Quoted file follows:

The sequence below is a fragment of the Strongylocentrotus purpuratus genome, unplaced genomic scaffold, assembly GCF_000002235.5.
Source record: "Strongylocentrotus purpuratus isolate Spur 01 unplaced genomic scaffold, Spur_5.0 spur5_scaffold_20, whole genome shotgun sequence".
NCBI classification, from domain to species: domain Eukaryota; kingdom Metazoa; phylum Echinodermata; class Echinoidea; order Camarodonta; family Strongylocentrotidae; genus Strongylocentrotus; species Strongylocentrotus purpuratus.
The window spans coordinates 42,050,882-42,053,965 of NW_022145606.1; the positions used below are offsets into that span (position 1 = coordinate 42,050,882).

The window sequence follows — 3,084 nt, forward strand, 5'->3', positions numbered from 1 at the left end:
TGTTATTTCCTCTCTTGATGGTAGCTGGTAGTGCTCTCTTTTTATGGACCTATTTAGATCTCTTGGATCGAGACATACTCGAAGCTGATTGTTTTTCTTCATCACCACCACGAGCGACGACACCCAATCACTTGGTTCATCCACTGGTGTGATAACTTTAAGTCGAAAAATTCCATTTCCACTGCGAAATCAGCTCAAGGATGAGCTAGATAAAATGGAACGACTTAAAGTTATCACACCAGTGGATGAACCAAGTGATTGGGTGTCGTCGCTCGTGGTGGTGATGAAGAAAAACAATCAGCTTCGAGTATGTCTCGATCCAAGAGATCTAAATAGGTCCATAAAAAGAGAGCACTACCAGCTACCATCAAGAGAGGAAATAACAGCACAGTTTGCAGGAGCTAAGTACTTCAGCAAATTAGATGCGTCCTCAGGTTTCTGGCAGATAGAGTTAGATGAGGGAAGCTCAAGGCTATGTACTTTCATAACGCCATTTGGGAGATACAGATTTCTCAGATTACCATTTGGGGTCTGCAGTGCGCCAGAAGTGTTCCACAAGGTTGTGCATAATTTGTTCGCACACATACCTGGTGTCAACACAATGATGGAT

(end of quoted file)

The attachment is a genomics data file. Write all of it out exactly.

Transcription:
The sequence below is a fragment of the Strongylocentrotus purpuratus genome, unplaced genomic scaffold, assembly GCF_000002235.5.
Source record: "Strongylocentrotus purpuratus isolate Spur 01 unplaced genomic scaffold, Spur_5.0 spur5_scaffold_20, whole genome shotgun sequence".
NCBI classification, from domain to species: domain Eukaryota; kingdom Metazoa; phylum Echinodermata; class Echinoidea; order Camarodonta; family Strongylocentrotidae; genus Strongylocentrotus; species Strongylocentrotus purpuratus.
The window spans coordinates 42,050,882-42,053,965 of NW_022145606.1; the positions used below are offsets into that span (position 1 = coordinate 42,050,882).

The window sequence follows — 3,084 nt, forward strand, 5'->3', positions numbered from 1 at the left end:
TGTTATTTCCTCTCTTGATGGTAGCTGGTAGTGCTCTCTTTTTATGGACCTATTTAGATCTCTTGGATCGAGACATACTCGAAGCTGATTGTTTTTCTTCATCACCACCACGAGCGACGACACCCAATCACTTGGTTCATCCACTGGTGTGATAACTTTAAGTCGAAAAATTCCATTTCCACTGCGAAATCAGCTCAAGGATGAGCTAGATAAAATGGAACGACTTAAAGTTATCACACCAGTGGATGAACCAAGTGATTGGGTGTCGTCGCTCGTGGTGGTGATGAAGAAAAACAATCAGCTTCGAGTATGTCTCGATCCAAGAGATCTAAATAGGTCCATAAAAAGAGAGCACTACCAGCTACCATCAAGAGAGGAAATAACAGCACAGTTTGCAGGAGCTAAGTACTTCAGCAAATTAGATGCGTCCTCAGGTTTCTGGCAGATAGAGTTAGATGAGGGAAGCTCAAGGCTATGTACTTTCATAACGCCATTTGGGAGATACAGATTTCTCAGATTACCATTTGGGGTCTGCAGTGCGCCAGAAGTGTTCCACAAGGTTGTGCATAATTTGTTCGCACACATACCTGGTGTCAACACAATGATGGAT